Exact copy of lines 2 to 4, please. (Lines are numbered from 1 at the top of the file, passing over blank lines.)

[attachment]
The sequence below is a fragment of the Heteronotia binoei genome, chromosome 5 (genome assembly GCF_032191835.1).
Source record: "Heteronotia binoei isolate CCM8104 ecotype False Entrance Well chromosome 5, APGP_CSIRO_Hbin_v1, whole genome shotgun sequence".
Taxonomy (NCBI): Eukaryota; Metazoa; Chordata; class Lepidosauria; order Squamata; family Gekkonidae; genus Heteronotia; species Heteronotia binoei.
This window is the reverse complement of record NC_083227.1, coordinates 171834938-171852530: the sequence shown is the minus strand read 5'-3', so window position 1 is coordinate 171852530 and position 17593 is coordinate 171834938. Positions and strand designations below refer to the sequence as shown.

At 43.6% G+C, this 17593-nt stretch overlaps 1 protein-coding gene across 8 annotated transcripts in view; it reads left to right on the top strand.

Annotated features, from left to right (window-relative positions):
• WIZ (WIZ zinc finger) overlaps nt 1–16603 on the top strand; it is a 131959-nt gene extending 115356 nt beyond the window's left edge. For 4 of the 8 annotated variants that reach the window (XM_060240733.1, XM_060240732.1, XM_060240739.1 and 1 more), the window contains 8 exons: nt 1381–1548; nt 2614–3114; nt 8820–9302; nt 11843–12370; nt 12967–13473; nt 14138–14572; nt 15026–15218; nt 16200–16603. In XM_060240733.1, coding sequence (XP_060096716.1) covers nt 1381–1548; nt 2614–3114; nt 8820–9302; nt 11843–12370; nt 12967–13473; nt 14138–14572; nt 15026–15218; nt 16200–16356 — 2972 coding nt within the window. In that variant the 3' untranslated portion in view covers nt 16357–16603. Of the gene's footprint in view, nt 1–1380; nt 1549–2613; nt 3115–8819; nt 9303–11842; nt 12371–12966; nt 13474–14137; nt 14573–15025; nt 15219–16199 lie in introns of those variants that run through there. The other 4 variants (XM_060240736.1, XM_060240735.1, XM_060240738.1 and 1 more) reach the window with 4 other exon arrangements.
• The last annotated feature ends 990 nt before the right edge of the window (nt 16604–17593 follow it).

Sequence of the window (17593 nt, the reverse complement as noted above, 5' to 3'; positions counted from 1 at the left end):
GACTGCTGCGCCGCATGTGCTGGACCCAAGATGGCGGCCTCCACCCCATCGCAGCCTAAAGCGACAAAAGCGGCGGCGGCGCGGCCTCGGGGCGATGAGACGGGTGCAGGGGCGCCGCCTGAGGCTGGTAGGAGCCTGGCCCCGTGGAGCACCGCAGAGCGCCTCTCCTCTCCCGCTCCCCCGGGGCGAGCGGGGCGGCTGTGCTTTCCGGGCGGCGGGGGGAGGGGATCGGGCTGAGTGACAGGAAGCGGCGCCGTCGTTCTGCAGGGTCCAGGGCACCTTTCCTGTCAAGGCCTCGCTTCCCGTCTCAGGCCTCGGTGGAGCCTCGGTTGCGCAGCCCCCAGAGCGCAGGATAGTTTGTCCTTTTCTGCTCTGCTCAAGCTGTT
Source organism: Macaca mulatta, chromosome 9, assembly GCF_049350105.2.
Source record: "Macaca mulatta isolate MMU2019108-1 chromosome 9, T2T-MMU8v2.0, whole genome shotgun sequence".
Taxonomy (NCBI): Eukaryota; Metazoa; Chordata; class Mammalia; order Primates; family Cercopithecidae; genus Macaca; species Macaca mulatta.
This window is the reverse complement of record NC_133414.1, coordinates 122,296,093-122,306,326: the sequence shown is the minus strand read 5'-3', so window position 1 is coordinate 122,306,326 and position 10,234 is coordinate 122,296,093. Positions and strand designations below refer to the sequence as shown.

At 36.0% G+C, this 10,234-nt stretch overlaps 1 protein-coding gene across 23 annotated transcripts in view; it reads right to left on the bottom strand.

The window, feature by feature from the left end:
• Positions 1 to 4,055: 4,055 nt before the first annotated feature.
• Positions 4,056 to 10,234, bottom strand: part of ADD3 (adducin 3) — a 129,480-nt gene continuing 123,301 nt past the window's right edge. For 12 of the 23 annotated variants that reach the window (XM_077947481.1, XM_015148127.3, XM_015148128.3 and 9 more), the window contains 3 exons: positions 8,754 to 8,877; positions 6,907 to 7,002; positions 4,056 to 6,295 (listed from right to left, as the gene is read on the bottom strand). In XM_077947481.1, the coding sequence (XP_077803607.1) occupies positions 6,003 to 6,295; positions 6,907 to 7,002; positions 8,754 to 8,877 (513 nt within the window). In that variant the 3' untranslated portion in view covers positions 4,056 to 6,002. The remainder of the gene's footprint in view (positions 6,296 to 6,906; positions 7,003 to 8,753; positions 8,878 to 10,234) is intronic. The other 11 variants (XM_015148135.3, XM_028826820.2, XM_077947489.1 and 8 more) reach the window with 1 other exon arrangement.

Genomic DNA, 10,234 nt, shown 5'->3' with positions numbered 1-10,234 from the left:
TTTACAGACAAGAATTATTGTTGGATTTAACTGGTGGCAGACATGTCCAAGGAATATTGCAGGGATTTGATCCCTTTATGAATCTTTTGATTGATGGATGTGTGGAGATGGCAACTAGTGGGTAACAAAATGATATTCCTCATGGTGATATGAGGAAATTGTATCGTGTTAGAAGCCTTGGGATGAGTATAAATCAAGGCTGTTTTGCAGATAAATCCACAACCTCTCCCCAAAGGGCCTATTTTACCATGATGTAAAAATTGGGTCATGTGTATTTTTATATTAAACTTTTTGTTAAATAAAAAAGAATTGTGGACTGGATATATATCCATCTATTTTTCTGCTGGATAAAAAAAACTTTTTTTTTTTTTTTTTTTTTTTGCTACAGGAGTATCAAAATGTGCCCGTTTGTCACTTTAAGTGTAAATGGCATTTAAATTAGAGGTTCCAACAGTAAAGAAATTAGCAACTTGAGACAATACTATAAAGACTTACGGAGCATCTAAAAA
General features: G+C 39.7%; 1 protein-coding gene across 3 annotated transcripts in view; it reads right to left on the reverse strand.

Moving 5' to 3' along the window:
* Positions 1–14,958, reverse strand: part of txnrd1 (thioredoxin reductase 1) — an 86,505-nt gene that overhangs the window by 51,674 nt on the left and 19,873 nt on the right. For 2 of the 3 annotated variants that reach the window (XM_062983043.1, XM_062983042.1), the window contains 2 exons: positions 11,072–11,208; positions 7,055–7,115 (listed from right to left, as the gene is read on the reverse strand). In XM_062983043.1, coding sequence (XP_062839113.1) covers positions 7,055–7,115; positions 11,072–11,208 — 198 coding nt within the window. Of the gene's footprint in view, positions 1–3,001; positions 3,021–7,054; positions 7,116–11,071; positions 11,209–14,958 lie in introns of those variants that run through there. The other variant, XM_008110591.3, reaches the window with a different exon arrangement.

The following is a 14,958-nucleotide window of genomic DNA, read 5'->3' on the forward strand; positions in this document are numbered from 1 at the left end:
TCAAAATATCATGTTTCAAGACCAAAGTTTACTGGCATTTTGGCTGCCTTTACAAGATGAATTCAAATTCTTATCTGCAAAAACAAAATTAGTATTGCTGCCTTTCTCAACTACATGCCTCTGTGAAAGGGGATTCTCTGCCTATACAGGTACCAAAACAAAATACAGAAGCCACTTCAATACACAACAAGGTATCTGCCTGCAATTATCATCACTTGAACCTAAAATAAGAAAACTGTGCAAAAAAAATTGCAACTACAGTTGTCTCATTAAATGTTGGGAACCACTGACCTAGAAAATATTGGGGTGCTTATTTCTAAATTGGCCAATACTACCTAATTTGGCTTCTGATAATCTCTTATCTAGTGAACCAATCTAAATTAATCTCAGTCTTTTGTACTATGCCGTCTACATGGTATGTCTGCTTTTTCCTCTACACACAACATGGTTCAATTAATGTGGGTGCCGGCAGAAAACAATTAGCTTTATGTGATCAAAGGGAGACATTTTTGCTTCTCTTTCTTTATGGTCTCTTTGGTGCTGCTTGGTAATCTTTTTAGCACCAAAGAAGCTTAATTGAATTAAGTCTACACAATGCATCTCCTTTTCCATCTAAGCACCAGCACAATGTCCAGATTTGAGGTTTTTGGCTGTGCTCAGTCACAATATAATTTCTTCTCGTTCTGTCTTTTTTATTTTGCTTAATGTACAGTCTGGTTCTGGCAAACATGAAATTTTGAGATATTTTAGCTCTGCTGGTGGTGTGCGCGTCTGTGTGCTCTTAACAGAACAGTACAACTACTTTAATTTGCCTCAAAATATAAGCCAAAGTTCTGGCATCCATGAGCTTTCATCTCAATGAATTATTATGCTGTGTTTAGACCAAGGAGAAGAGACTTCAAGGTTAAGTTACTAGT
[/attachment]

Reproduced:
Source record: "Heteronotia binoei isolate CCM8104 ecotype False Entrance Well chromosome 5, APGP_CSIRO_Hbin_v1, whole genome shotgun sequence".
Taxonomy (NCBI): Eukaryota; Metazoa; Chordata; class Lepidosauria; order Squamata; family Gekkonidae; genus Heteronotia; species Heteronotia binoei.
This window is the reverse complement of record NC_083227.1, coordinates 171834938-171852530: the sequence shown is the minus strand read 5'-3', so window position 1 is coordinate 171852530 and position 17593 is coordinate 171834938. Positions and strand designations below refer to the sequence as shown.